These example sentences are selected automatically from various online news sources to reflect current usage of the word 'fever.' Views expressed in the examples do not represent the opinion of Merriam-Webster or its editors. Send us feedback.

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First Known Use of fever


before the 12th century, in the meaning defined at sense 1a


1606, in the meaning defined at transitive sense

History and Etymology for fever


Middle English, from Old English fēfer, from Latin febris

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Time Traveler for fever

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The first known use of fever was before the 12th century

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Dictionary Entries Near fever

feux d'artifice


fever and ague

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Statistics for fever

Last Updated

14 Jan 2022

Cite this Entry

“Fever.” Merriam-Webster.com Dictionary, Merriam-Webster, https://www.merriam-webster.com/dictionary/fever. Accessed 18 Jan. 2022.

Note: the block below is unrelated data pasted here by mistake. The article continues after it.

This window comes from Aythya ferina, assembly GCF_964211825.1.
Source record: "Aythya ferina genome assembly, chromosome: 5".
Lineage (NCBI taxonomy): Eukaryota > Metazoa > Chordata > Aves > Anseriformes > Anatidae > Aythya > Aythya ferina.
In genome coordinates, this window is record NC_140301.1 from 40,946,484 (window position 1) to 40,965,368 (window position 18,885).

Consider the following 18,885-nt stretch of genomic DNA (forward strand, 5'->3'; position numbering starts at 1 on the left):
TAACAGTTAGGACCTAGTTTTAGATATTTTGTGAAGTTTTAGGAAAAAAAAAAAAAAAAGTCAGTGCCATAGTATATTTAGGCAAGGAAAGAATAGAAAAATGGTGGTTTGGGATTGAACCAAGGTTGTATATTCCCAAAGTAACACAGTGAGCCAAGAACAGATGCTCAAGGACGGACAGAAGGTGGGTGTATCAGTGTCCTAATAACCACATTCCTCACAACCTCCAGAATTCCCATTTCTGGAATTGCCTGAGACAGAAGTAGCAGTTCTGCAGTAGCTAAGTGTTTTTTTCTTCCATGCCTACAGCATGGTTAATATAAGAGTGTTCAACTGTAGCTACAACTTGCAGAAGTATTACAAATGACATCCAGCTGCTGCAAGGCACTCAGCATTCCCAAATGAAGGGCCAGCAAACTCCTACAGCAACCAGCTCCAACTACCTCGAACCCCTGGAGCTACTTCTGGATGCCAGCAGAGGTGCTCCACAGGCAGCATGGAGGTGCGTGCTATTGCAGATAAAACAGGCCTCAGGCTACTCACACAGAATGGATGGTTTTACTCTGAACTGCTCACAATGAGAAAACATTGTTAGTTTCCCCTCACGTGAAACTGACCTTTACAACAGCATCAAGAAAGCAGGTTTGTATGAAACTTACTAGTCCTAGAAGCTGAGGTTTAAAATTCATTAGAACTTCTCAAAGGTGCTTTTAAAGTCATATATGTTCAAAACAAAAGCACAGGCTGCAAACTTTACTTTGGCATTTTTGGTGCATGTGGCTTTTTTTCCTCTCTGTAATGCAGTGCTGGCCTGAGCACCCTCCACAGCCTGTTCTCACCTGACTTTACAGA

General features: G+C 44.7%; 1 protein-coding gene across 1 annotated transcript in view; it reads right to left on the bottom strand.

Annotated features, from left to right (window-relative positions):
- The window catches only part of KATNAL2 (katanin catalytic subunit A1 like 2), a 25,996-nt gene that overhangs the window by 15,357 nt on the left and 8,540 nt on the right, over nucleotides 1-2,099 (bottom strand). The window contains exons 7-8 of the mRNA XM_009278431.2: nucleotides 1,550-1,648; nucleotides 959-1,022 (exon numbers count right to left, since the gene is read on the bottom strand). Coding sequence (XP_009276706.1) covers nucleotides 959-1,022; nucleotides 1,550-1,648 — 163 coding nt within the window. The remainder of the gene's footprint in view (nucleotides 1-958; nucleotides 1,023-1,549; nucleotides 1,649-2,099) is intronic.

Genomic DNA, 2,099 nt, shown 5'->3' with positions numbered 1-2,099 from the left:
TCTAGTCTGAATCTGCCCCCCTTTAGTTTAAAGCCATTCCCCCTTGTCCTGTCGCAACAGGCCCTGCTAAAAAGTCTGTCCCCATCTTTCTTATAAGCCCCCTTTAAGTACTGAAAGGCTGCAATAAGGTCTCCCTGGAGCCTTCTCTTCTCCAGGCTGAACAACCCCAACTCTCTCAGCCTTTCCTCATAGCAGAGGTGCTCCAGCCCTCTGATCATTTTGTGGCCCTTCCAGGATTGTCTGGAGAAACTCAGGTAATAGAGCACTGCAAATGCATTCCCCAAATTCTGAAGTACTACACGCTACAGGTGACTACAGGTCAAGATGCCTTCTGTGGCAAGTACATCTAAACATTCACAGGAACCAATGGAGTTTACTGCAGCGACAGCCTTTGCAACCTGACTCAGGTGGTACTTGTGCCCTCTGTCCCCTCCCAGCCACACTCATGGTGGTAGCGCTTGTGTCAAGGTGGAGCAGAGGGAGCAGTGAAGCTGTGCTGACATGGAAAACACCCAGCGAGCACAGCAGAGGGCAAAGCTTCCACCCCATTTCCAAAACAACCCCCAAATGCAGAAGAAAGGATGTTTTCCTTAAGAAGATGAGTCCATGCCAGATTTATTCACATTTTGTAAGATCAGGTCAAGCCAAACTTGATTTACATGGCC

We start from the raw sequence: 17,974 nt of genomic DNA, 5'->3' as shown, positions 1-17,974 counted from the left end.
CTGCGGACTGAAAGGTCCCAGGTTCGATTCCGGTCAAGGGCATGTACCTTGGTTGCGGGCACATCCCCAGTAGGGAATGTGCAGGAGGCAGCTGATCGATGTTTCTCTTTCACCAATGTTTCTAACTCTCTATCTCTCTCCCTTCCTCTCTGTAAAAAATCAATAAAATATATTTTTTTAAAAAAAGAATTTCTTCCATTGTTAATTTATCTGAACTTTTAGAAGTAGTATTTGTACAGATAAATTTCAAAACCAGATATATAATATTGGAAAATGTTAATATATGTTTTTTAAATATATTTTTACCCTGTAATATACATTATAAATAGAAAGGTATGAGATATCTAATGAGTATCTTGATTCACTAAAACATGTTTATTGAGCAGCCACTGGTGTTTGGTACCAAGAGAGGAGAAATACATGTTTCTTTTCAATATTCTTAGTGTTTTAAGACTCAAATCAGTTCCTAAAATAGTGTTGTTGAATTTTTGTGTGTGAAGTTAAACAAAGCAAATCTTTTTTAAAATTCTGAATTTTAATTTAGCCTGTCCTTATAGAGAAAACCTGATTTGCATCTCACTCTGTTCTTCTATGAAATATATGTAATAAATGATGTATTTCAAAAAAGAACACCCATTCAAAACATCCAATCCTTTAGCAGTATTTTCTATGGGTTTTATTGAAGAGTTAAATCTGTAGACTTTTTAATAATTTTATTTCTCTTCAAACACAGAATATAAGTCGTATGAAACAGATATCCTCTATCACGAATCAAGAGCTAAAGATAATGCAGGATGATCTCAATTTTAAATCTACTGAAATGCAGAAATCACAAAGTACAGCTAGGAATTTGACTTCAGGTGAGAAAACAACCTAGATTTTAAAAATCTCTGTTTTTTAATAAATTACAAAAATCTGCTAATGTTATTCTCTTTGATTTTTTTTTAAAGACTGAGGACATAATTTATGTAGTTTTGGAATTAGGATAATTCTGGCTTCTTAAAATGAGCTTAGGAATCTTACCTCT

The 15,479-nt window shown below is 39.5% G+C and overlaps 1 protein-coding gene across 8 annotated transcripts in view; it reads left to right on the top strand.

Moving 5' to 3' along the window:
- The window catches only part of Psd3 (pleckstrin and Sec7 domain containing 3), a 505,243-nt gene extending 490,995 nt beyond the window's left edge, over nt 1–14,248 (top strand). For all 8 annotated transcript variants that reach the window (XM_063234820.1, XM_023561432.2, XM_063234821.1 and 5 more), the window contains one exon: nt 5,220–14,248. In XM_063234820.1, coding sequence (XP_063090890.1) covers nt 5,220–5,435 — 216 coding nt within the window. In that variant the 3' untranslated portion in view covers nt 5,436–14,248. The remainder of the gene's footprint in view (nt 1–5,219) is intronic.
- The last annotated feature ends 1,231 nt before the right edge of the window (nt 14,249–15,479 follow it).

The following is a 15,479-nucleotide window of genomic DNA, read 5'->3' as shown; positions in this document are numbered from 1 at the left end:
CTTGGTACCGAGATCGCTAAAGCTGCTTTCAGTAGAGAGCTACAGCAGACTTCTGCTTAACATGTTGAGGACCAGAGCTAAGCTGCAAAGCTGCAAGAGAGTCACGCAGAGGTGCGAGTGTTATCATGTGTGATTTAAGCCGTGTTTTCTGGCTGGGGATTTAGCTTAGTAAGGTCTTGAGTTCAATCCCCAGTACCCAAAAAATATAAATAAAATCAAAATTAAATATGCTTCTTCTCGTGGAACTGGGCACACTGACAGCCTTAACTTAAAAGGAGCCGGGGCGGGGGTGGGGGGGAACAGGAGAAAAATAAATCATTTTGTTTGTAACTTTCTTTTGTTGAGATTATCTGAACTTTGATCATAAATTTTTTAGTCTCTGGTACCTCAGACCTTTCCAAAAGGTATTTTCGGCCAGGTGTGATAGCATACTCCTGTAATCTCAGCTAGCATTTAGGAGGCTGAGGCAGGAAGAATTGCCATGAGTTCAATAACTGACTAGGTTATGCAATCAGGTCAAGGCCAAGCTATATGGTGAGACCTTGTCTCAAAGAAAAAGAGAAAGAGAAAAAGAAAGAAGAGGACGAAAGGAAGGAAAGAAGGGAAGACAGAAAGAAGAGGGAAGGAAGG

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More Definitions for fever



English Language Learners Definition of fever

: a body temperature that is higher than normal
: a disease that causes an increase in body temperature
: a state of excited emotion or activity


fe·​ver | \ ˈfē-vər How to pronounce fever (audio) \

Kids Definition of fever

1 : a body temperature that is higher than normal
2 : a disease involving fever


fe·​ver | \ ˈfē-vər How to pronounce fever (audio) \

Medical Definition of fever

 (Entry 1 of 2)

1 : a rise of body temperature above the normal whether a natural response (as to infection) or artificially induced for therapeutic reasons
2 : an abnormal bodily state characterized by increased production of heat, accelerated heart action and pulse, and systemic debility with weakness, loss of appetite, and thirst
3 : any of various diseases of which fever is a prominent symptom


fevered; fevering\ ˈfēv-​(ə-​)riŋ How to pronounce fever (audio) \

Medical Definition of fever (Entry 2 of 2)

transitive verb

: to affect with fever the malarial plasmodia fevered him

intransitive verb

: to contract or be in a fever : be or become feverish the malaria victim fevered intermittently

More from Merriam-Webster on fever

Nglish: Translation of fever for Spanish Speakers

Britannica English: Translation of fever for Arabic Speakers

Britannica.com: Encyclopedia article about fever